Where Are the Birds?
Many North American birds come to the far northern regions of the continent in summer to reproduce and raise their young. Long summer days in the north produce an abundance of insects and plants for birds and their young to eat. Because this food is not available during cold, winter months, many birds migrate south to forage in warmer climates.
These birds follow migratory routes, called flyways, between their northern breeding grounds and southern wintering areas. There are four major flyways in North America: the Pacific, Central, Mississippi and Atlantic Flyway.
Maps of these flyways often show only the central portion of the North American continent. These maps provide no information about more northern areas. The large map shows how portions of all four flyways overlap in the Arctic Refuge. This overlap connects the Refuge to bird-wintering areas throughout Canada, the lower 48 states and beyond.
The Refuge’s information sheet titled “Which birds may travel from the Arctic Refuge to or through your area?” shows that birds breeding on the Arctic Refuge have ranges that reach all 50 states. It is available at http://arctic.fws.gov/birdpost.htm. Birds follow routes in all four flyways as they migrate between the Arctic Refuge and their southern wintering areas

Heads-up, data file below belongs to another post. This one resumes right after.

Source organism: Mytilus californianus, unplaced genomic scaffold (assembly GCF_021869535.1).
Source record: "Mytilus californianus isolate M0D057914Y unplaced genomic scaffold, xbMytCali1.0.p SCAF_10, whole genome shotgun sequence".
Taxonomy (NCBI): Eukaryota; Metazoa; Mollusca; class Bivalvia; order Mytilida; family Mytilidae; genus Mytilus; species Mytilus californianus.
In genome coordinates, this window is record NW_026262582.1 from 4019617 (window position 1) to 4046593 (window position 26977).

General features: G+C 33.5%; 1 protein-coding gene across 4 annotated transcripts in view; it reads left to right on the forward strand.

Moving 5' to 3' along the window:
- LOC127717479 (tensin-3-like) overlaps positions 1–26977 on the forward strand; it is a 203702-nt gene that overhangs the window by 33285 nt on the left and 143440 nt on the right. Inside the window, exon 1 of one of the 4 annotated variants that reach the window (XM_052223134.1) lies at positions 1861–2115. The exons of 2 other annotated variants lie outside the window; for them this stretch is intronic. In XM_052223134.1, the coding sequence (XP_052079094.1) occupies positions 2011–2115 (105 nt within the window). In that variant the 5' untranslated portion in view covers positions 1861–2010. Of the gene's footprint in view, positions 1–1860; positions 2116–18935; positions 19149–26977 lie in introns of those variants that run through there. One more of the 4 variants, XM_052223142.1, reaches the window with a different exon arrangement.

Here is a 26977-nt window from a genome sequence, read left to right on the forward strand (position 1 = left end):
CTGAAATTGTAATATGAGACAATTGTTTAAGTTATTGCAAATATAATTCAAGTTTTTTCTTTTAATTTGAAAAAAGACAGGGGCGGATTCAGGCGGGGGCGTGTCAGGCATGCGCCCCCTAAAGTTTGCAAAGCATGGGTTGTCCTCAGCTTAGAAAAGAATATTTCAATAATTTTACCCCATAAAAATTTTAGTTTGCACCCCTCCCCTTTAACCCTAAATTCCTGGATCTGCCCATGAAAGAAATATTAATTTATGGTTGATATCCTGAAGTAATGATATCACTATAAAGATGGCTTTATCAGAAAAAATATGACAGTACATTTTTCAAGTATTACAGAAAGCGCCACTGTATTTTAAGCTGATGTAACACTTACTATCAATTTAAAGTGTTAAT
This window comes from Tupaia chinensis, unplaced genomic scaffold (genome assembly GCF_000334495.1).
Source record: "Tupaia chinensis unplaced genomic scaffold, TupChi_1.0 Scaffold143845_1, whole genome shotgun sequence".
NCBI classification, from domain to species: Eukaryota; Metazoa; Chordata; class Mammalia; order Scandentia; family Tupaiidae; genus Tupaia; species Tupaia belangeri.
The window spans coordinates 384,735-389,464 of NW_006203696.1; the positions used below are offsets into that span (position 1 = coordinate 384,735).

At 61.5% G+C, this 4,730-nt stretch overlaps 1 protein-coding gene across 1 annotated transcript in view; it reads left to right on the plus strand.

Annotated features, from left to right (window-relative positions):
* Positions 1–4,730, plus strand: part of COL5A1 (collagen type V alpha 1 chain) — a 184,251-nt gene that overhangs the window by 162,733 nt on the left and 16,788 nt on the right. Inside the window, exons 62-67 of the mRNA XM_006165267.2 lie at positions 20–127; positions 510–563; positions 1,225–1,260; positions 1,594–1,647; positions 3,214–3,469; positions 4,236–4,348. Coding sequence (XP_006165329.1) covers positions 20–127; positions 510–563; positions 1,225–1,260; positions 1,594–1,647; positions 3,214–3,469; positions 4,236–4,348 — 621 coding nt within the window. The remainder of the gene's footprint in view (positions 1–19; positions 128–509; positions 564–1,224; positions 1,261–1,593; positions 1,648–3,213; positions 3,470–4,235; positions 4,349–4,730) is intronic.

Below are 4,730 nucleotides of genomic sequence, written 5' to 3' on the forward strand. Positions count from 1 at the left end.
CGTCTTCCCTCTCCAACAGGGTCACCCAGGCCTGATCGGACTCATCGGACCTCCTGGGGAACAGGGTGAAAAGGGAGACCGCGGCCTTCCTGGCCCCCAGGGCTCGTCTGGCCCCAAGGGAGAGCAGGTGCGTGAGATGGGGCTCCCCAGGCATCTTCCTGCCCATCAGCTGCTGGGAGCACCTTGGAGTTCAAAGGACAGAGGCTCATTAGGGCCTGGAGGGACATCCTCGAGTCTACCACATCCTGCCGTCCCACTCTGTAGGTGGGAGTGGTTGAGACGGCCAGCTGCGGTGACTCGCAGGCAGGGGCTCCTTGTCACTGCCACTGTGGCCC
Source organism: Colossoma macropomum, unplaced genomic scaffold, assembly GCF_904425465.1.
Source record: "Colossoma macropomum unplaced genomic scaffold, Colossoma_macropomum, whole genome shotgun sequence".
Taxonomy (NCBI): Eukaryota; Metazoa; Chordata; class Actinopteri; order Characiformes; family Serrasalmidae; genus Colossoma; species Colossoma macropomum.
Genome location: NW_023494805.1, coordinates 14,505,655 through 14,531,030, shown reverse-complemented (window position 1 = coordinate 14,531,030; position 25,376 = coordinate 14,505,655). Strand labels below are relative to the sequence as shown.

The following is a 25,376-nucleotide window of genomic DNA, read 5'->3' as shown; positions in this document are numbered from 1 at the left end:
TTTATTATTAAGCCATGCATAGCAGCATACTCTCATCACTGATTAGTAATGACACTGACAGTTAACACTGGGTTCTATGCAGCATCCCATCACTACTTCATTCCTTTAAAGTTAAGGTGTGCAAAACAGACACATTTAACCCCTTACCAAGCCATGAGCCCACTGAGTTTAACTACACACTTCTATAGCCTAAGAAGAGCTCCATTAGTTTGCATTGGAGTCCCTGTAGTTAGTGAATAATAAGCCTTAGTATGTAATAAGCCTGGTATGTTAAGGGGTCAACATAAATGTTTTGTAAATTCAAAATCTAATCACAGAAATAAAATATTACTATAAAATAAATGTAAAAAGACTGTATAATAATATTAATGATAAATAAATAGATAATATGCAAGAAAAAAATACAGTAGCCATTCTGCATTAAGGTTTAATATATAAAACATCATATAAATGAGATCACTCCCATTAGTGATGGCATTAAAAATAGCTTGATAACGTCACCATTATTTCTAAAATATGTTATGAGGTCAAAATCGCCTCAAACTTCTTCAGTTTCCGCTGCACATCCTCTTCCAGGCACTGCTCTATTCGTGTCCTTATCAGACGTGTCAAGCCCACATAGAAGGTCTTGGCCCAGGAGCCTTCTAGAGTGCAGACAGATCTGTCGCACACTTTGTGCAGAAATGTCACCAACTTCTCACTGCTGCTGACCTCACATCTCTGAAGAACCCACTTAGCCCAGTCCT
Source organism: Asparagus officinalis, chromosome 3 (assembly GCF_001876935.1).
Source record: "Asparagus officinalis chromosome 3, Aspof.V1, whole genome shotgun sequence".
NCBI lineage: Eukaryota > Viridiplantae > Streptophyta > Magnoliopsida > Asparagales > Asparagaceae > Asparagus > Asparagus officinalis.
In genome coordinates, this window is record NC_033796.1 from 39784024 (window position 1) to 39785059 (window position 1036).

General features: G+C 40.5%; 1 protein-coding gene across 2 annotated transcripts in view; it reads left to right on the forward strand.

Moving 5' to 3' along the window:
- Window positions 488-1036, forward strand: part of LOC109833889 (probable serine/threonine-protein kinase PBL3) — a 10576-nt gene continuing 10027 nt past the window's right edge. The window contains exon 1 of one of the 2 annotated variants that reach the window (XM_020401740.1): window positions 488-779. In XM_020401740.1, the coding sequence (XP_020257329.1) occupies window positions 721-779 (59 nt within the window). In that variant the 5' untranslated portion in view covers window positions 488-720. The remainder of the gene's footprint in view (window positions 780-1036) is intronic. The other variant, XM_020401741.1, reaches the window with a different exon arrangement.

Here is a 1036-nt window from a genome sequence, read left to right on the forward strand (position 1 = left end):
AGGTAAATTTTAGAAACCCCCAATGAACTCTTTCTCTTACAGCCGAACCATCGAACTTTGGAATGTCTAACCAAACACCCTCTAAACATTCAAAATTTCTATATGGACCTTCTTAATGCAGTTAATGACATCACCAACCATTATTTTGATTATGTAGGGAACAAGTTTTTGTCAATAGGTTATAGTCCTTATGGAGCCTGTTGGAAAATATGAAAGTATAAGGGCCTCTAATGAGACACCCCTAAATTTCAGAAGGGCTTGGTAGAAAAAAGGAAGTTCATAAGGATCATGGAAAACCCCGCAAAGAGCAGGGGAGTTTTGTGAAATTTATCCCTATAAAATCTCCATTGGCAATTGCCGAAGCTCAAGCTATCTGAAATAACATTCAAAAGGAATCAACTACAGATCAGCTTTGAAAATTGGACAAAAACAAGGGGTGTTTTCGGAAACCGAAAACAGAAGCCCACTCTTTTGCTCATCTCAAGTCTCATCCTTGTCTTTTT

(An animated version of this map is available on the web at http://arctic.fws.gov/birdmig.htm.)
Arctic Slope and Arctic National Wildlife Refuge
Renowned for its wildlife, the Arctic National Wildlife Refuge is inhabited by 45 species of land and marine mammals, ranging from the pygmy shrew to the bowhead whale. Best known are the polar, grizzly, and black bear; wolf, wolverine, Dall sheep, moose, muskox, and the animal that has come to symbolize the area's wildness, the free-roaming caribou. Thirty-six species of fish occur in Arctic Refuge waters, and 180 species of birds have been observed on the refuge.
Eight million acres of the Arctic Refuge are designated Wilderness, and three rivers (Sheenjek, Wind, and Ivishak) are designated Wild Rivers. Two areas of the refuge are designated Research Natural Areas. Because of distinctive scenic and scientific features, several rivers, valleys, canyons, lakes, and a rock mesa have been recommended as National Natural Landmarks.
Perhaps the most unique feature of the refuge is that large-scale ecological and evolutionary processes continue here, free of human control or manipulation. A prominent reason for establishment of the Arctic Refuge was the fact that this single protected area encompasses an unbroken continuum of arctic and subarctic ecosystems. Here, one can traverse the boreal forest of the Porcupine River plateau, wander north up the rolling tiaga uplands, cross the rugged, glacier-capped Brooks Range, and follow any number of rivers across the tundra coastal plain to the lagoons, estuaries, and barrier islands of the Beaufort Seas coast, all without encountering an artifact of civilization.
The refuge encompasses the traditional homelands and subsistence areas of Inupiaq Eskimos of the arctic coast and the Athabascan Indians of the interior.